Tiffany was in the depths of this

Tiffany was in the depths of this

More light shining, higher up in the hedge this time looking for a possible roost… and there was a patch of grey at about waist height. Sadly, deep in the hedge amongst blackthorn and brambles, not just willow. I fought my way in, reached out and sure enough I had found Tiffany. However, getting her out was not easy. She’s a big bird and the gaps between all the pointy things were not large. In the end I just had to reach in and grab her, hoping all the time that she didn’t struggle too much. Usually they are quite docile once they are roosting, but she was quite upset and I had to hold her firmly to get her out, but finally I had all four in the hen house.

I was wet, I was scratched, I was bleeding… but my girls were safe and under cover. I peeked in and they were arranging themselves quite happily in the dry… cooing gently. After a change of clothes, vigorous towelling of hair and a large glass of wine, I too settled down, just without the cooing. I’m happy to report that all was fine this morning – all four girls emerged from their house with barely a feather out of place and no signs of any lasting damage – the same cannot be said for my arms and hands, which will take a while to heal.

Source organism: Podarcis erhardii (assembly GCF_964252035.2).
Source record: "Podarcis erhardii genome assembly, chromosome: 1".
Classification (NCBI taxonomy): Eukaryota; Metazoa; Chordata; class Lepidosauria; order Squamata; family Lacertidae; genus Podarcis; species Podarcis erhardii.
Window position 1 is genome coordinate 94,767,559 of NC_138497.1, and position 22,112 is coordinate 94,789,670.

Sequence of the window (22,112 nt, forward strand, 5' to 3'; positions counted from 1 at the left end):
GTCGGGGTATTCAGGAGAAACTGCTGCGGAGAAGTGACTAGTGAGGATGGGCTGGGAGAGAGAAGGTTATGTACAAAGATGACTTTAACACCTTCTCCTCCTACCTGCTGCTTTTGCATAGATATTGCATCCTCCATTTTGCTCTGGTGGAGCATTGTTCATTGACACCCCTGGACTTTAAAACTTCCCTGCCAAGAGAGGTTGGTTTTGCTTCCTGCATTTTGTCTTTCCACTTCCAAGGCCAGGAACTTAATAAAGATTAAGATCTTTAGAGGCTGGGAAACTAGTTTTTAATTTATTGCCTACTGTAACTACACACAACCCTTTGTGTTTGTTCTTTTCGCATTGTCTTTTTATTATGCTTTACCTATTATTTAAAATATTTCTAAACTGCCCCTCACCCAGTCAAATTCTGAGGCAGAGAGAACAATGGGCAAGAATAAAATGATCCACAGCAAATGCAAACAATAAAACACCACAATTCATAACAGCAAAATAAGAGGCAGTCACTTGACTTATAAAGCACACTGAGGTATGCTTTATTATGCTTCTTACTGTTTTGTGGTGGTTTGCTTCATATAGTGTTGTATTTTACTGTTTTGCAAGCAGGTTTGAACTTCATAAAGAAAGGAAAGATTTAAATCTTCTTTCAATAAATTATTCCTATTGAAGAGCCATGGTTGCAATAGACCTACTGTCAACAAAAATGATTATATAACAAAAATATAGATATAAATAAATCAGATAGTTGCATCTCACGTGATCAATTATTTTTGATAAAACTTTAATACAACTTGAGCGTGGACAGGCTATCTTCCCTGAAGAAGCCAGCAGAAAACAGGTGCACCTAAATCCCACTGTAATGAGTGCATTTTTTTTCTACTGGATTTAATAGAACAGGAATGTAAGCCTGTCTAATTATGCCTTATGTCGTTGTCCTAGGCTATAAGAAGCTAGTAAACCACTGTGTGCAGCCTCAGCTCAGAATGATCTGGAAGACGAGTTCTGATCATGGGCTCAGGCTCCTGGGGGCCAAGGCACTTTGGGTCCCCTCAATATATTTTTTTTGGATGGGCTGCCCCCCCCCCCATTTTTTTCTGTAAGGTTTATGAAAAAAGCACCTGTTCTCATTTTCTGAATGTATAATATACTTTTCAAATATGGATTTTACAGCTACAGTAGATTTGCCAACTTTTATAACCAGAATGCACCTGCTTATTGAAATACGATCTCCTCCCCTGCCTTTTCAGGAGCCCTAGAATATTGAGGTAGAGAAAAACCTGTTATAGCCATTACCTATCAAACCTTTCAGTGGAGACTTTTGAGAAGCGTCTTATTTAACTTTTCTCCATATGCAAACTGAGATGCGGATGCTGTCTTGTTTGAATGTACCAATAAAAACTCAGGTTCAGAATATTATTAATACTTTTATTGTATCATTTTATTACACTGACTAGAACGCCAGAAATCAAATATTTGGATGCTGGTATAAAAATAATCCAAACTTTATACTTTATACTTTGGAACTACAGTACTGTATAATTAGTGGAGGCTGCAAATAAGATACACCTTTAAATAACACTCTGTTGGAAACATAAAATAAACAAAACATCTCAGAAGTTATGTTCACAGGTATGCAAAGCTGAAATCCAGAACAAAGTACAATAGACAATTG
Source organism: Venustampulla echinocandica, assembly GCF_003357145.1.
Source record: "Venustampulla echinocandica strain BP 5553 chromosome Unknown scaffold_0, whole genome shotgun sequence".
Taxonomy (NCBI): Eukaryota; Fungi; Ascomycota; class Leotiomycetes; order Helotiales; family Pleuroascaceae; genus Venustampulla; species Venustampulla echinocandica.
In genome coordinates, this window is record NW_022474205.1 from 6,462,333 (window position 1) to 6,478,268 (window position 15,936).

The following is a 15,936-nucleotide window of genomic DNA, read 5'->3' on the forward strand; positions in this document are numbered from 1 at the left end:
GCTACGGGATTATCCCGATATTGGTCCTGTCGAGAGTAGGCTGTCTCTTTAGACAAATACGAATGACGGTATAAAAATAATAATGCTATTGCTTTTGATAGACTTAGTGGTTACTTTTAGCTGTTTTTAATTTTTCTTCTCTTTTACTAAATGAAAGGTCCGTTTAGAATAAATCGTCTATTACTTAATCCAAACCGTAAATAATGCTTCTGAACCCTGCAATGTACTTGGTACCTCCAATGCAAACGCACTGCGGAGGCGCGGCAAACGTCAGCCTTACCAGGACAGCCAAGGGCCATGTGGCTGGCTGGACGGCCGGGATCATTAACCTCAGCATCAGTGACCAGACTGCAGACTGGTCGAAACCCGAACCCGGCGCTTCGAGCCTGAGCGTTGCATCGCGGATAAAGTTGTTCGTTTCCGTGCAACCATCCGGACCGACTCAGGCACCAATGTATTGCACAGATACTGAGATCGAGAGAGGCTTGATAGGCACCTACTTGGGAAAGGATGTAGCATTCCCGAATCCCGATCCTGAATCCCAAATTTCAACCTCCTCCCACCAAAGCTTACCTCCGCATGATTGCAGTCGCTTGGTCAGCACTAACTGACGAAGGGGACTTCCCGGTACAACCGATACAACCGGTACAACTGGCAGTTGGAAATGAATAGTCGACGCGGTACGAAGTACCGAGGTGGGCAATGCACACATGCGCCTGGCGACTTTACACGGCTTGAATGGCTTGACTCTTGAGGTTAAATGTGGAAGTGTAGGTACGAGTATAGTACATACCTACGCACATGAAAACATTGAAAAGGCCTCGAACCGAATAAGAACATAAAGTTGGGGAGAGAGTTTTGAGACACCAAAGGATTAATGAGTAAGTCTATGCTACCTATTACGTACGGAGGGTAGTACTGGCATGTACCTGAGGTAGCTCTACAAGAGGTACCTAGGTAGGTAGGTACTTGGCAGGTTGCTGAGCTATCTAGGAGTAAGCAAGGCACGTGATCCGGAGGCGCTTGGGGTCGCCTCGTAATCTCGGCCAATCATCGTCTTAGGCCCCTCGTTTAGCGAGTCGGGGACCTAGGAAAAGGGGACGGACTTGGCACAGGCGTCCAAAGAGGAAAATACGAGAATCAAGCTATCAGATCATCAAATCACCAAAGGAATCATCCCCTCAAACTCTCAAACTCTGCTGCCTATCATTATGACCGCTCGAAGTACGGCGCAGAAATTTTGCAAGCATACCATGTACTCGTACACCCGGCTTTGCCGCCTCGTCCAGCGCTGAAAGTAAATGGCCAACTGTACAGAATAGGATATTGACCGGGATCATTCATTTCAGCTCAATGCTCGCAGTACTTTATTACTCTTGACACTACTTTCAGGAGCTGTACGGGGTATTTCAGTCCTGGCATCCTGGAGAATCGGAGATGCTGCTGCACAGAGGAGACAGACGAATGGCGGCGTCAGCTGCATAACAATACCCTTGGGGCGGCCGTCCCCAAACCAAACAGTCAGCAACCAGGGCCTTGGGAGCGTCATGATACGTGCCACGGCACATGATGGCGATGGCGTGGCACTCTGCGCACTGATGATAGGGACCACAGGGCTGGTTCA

And the moral of the story? If you decide to take on animals, you have to put their needs first. You have a duty of care. You will have to make decisions about their well-being and take action, and this is likely to mean you sometimes have to do things you would prefer no to, possibly including sticking your finger up a hen’s bum and fighting your way through a hedge in a storm. And, be warned, few vets are chicken specialists! What I really want to say is that chicken keeping is great, but do your research first and make sure you are really willing to take on the responsibility.

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22 Comments